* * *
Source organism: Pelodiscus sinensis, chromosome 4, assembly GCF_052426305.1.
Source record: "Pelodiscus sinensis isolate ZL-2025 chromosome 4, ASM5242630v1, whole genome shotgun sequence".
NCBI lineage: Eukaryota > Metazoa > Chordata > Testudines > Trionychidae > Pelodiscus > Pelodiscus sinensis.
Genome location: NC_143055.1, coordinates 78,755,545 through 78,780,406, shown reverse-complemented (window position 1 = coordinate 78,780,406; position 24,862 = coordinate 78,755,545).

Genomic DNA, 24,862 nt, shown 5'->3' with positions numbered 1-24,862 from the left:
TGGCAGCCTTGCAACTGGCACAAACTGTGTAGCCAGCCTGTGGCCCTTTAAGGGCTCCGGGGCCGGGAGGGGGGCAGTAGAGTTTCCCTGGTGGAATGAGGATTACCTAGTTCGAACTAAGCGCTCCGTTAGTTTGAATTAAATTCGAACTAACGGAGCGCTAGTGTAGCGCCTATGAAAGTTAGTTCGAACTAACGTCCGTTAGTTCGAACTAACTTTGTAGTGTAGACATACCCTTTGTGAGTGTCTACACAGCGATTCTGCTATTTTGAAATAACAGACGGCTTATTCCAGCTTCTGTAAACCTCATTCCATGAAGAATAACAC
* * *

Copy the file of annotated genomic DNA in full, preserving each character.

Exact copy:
Source organism: Pelodiscus sinensis, chromosome 4, assembly GCF_052426305.1.
Source record: "Pelodiscus sinensis isolate ZL-2025 chromosome 4, ASM5242630v1, whole genome shotgun sequence".
NCBI lineage: Eukaryota > Metazoa > Chordata > Testudines > Trionychidae > Pelodiscus > Pelodiscus sinensis.
Genome location: NC_143055.1, coordinates 78,755,545 through 78,780,406, shown reverse-complemented (window position 1 = coordinate 78,780,406; position 24,862 = coordinate 78,755,545).

Genomic DNA, 24,862 nt, shown 5'->3' with positions numbered 1-24,862 from the left:
TGGCAGCCTTGCAACTGGCACAAACTGTGTAGCCAGCCTGTGGCCCTTTAAGGGCTCCGGGGCCGGGAGGGGGGCAGTAGAGTTTCCCTGGTGGAATGAGGATTACCTAGTTCGAACTAAGCGCTCCGTTAGTTTGAATTAAATTCGAACTAACGGAGCGCTAGTGTAGCGCCTATGAAAGTTAGTTCGAACTAACGTCCGTTAGTTCGAACTAACTTTGTAGTGTAGACATACCCTTTGTGAGTGTCTACACAGCGATTCTGCTATTTTGAAATAACAGACGGCTTATTCCAGCTTCTGTAAACCTCATTCCATGAAGAATAACAC